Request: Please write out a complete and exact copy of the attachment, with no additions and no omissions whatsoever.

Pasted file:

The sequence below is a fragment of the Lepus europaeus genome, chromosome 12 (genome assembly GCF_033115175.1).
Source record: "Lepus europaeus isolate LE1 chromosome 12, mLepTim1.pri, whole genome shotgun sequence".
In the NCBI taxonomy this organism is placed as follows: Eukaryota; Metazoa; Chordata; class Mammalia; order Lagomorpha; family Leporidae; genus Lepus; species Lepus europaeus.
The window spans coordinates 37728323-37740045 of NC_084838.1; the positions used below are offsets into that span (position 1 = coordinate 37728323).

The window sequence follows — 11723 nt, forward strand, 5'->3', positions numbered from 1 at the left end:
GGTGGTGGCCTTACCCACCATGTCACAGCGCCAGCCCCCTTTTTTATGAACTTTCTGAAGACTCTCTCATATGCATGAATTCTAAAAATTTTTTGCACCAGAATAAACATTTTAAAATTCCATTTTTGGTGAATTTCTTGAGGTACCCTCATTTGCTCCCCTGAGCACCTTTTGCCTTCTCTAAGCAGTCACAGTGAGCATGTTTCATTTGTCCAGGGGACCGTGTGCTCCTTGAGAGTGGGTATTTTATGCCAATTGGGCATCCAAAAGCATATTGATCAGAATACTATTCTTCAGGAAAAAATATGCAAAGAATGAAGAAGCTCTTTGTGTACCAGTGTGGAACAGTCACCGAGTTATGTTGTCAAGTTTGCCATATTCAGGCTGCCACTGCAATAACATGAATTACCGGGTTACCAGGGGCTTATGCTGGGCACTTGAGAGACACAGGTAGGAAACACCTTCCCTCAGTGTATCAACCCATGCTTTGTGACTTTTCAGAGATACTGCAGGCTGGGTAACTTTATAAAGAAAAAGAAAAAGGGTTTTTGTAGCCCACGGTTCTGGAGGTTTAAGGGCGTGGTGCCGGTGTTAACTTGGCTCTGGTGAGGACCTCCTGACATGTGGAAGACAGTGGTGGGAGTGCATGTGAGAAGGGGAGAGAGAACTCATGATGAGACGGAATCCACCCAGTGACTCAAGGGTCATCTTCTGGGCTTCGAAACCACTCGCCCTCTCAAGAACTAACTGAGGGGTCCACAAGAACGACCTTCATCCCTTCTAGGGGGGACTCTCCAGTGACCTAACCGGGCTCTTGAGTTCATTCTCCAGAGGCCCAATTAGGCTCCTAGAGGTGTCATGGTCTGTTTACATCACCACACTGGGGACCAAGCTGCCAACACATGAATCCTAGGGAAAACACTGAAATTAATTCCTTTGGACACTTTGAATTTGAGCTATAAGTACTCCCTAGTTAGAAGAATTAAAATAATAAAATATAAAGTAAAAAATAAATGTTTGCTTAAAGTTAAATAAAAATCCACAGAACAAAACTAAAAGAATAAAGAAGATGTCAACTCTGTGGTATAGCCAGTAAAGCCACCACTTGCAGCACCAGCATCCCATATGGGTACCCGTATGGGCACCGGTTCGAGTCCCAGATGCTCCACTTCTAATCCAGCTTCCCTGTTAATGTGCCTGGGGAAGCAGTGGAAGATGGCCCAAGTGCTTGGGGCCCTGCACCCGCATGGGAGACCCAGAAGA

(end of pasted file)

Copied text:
The sequence below is a fragment of the Lepus europaeus genome, chromosome 12 (genome assembly GCF_033115175.1).
Source record: "Lepus europaeus isolate LE1 chromosome 12, mLepTim1.pri, whole genome shotgun sequence".
In the NCBI taxonomy this organism is placed as follows: Eukaryota; Metazoa; Chordata; class Mammalia; order Lagomorpha; family Leporidae; genus Lepus; species Lepus europaeus.
The window spans coordinates 37728323-37740045 of NC_084838.1; the positions used below are offsets into that span (position 1 = coordinate 37728323).

The window sequence follows — 11723 nt, forward strand, 5'->3', positions numbered from 1 at the left end:
GGTGGTGGCCTTACCCACCATGTCACAGCGCCAGCCCCCTTTTTTATGAACTTTCTGAAGACTCTCTCATATGCATGAATTCTAAAAATTTTTTGCACCAGAATAAACATTTTAAAATTCCATTTTTGGTGAATTTCTTGAGGTACCCTCATTTGCTCCCCTGAGCACCTTTTGCCTTCTCTAAGCAGTCACAGTGAGCATGTTTCATTTGTCCAGGGGACCGTGTGCTCCTTGAGAGTGGGTATTTTATGCCAATTGGGCATCCAAAAGCATATTGATCAGAATACTATTCTTCAGGAAAAAATATGCAAAGAATGAAGAAGCTCTTTGTGTACCAGTGTGGAACAGTCACCGAGTTATGTTGTCAAGTTTGCCATATTCAGGCTGCCACTGCAATAACATGAATTACCGGGTTACCAGGGGCTTATGCTGGGCACTTGAGAGACACAGGTAGGAAACACCTTCCCTCAGTGTATCAACCCATGCTTTGTGACTTTTCAGAGATACTGCAGGCTGGGTAACTTTATAAAGAAAAAGAAAAAGGGTTTTTGTAGCCCACGGTTCTGGAGGTTTAAGGGCGTGGTGCCGGTGTTAACTTGGCTCTGGTGAGGACCTCCTGACATGTGGAAGACAGTGGTGGGAGTGCATGTGAGAAGGGGAGAGAGAACTCATGATGAGACGGAATCCACCCAGTGACTCAAGGGTCATCTTCTGGGCTTCGAAACCACTCGCCCTCTCAAGAACTAACTGAGGGGTCCACAAGAACGACCTTCATCCCTTCTAGGGGGGACTCTCCAGTGACCTAACCGGGCTCTTGAGTTCATTCTCCAGAGGCCCAATTAGGCTCCTAGAGGTGTCATGGTCTGTTTACATCACCACACTGGGGACCAAGCTGCCAACACATGAATCCTAGGGAAAACACTGAAATTAATTCCTTTGGACACTTTGAATTTGAGCTATAAGTACTCCCTAGTTAGAAGAATTAAAATAATAAAATATAAAGTAAAAAATAAATGTTTGCTTAAAGTTAAATAAAAATCCACAGAACAAAACTAAAAGAATAAAGAAGATGTCAACTCTGTGGTATAGCCAGTAAAGCCACCACTTGCAGCACCAGCATCCCATATGGGTACCCGTATGGGCACCGGTTCGAGTCCCAGATGCTCCACTTCTAATCCAGCTTCCCTGTTAATGTGCCTGGGGAAGCAGTGGAAGATGGCCCAAGTGCTTGGGGCCCTGCACCCGCATGGGAGACCCAGAAGA